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When women earn more than their male partners, domestic violence risk goes up 35 per cent

ANU economics professor Robert Breunig says the findings of his study on domestic violence and incomes was striking and unexpected.

ANU economics professor Robert Breunig says the findings of his study on domestic violence and incomes was striking and unexpected.

There was no increase in violence or emotional abuse against men in the study as the share of household income between genders changed.

On Monday, Prime Minister Scott Morrison announced major changes to the federal ministry, creating new positions including a minister for women’s safety and a minister for women’s economic security.

Research last week from the Bankwest Curtin Economics Centre and the Workplace Gender Equality Agency found the gender pay gap may take 26 years to fully close with some industries on track to never reach parity.

Professor Breunig said as their research unfolded, the findings became as striking as they were unexpected.

He said he and Dr Zhang were able to discount higher reporting rates as a reason for the increase in cases of violence once a woman’s income surpassed that of their male partner.

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He and Dr Zhang said the research suggested governments would need to carefully consider the type of programs they designed to deal with partner abuse against women.

“Simply increasing women’s economic power may not be effective in reducing violence against women and government may need to try and influence cultural change,” they said.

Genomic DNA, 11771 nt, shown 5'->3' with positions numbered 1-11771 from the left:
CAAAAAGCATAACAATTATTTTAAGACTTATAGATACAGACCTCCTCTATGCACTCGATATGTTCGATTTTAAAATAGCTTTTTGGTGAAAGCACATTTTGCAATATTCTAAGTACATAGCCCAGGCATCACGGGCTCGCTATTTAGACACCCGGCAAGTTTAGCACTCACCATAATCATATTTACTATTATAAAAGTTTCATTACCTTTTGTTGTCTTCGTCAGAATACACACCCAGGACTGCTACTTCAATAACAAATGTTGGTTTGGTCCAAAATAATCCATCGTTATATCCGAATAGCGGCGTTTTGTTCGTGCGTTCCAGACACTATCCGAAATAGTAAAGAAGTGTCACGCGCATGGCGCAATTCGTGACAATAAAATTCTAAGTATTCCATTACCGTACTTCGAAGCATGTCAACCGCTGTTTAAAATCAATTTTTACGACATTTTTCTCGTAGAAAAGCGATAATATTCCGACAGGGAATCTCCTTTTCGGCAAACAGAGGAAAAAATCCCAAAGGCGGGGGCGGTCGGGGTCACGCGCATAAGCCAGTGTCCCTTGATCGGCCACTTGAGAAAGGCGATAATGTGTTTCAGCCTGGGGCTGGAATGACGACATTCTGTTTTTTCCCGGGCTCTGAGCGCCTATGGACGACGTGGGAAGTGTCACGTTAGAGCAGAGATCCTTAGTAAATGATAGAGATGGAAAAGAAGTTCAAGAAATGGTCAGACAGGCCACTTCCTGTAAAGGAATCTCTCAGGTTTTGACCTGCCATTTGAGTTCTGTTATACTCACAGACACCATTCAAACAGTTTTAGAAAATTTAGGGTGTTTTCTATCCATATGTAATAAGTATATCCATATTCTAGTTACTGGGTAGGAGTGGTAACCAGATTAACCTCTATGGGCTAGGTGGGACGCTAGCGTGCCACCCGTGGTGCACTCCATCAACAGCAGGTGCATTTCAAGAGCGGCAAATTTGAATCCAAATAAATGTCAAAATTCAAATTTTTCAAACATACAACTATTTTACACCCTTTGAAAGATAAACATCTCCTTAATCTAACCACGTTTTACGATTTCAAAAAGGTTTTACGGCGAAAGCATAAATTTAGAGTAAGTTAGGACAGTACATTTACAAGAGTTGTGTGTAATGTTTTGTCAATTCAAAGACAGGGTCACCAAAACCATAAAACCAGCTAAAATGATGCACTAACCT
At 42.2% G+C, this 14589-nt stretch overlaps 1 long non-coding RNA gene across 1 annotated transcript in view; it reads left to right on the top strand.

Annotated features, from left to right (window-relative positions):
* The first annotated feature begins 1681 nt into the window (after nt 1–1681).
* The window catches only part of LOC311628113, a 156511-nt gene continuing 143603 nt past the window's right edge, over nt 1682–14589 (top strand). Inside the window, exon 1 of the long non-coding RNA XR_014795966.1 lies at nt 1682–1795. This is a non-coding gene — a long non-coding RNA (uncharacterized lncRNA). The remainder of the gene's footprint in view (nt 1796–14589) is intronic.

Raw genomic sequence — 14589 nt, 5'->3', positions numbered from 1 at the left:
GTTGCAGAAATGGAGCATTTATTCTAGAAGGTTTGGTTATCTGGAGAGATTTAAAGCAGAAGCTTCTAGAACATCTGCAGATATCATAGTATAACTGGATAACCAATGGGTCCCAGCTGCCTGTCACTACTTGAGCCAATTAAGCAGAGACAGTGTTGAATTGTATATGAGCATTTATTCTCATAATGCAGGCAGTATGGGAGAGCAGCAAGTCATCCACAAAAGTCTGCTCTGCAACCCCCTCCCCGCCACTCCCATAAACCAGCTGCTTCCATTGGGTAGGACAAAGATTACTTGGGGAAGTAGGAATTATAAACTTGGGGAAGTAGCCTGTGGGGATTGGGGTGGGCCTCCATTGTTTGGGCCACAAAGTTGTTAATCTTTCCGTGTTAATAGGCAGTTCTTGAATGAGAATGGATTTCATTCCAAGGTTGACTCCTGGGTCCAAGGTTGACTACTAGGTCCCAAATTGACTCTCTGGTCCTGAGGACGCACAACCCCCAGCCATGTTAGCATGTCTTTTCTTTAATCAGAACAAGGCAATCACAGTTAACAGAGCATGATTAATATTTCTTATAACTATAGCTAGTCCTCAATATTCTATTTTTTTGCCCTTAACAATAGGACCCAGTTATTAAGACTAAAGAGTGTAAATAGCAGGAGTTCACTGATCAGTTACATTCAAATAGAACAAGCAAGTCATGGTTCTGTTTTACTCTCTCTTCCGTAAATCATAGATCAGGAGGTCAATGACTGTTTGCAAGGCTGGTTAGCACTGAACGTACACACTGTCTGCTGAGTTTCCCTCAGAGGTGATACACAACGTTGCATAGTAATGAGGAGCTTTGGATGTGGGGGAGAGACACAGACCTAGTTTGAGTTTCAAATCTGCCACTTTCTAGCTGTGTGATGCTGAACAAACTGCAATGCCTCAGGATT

“Many economists are uncomfortable with the idea of government trying to alter preferences. However, thinking about how to design child care policy, parental leave policy and family payments policy to allow gender norms to evolve alongside greater gender equality in work and income seems like a clear policy direction.”

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Chair of Wesnet and chief executive of the Annie North Women’s Refuge in Victoria, Julie Oberin, said the research was groundbreaking as it highlighted the depth of misogyny across Australia.

“Australia is particularly misogynist and has very clear toxic masculinity and that’s an issue this research highlights,” she said.

“The role of the male breadwinner is so central to masculinity in this country that when it is challenged you end up in this situation.”

Ms Oberin said the Australian research was in line with work out of Sweden where, despite major advances in gender economic equality, there were still deep divisions between men and women around violence.

“Domestic violence is like racism. You can make it legal for black people to travel on the same bus as white people, you can make it legal for black children to go to school with white children, but that doesn’t get rid of racism,” she said.

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